About Me

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I'm an assistant professor of neuroscience at Washington State University in Vancouver, where I use tiny zebrafish (the size of an eyelash!) as a model system to study human hearing loss and how we can prevent it. I'm also a long-time Toastmaster and I teach communication workshops. This blog represents the merging of my two passions - science and communication, which has really become one central passion - the science of communication. There's a revolution in science right now...the idea that we scientists should sometimes leave the lab and talk about what we do, and why we do it, to real people. This blog looks at why we should do this, and how to actually talk about science with non-scientists (and with each other!). Portions of this blog are also featured on Qualia, the AAAS MemberCenter blog site.

Monday, August 26, 2013

From Their Perspective

Most of us know the old adage “know thy audience.”  The critical question is slightly different - what does your audience want? 

I recently participated in a discussion on science communication, moderated by Gail Scowcroft of Discovery of Sound in the Sea (I highly recommend their website - more about them in future posts). Ms. Scowcraft defined three classes of audience member that we might interact with during a talk (or for written communication): learners, stakeholders, and the media.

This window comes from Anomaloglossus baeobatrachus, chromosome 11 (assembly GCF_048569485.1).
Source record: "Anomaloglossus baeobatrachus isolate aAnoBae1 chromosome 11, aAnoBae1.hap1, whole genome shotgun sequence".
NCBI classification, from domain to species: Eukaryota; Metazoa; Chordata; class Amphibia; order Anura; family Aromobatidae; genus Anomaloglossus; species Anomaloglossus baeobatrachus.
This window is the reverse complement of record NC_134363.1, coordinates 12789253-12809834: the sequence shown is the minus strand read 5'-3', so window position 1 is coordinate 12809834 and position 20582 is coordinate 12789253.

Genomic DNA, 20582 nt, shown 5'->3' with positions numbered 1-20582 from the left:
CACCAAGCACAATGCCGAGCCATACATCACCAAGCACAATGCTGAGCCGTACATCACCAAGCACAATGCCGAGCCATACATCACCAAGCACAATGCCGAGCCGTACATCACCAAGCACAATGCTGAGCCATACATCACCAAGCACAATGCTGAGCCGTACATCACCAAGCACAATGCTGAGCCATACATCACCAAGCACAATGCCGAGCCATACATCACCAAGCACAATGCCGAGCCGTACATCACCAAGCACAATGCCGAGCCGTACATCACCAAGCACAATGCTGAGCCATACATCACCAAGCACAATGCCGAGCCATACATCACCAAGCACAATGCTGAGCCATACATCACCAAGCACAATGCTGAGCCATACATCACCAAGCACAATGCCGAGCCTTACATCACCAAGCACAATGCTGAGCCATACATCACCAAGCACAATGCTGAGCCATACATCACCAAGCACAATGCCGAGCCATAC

Friday, August 23, 2013

Vancouver Washington Toastmasters Club

Live in the Vancouver, WA area?  Want to practice your communication and leadership skills?  There's a new Toastmasters International chapter forming in the north end of town.  We meet every Monday from 7-8 PM at the Salmon Creek Burgerville. This Monday (8/26/13) is an open house where we showcase the Toastmasters program and how it benefits members.  Come early to get a seat!

Wednesday, August 21, 2013

Blogging from the Deep

I just got back from a conference on the Effects of Noise on Aquatic Life in beautiful Budapest, Hungary. The focus, of course, was underwater noise…noise produced by boat traffic, or bridge construction, or the animals themselves, and how this noise effects marine mammals, fish, and aquatic invertebrates.

My next several blog posts will highlight themes in science communication that came to light during this conference, either as issues raised by conference participants, or as items I noted as an attendee (and presenter). I also hope to feature blog entries from guest bloggers that I met at the conference – I’m not the only one thinking about communication!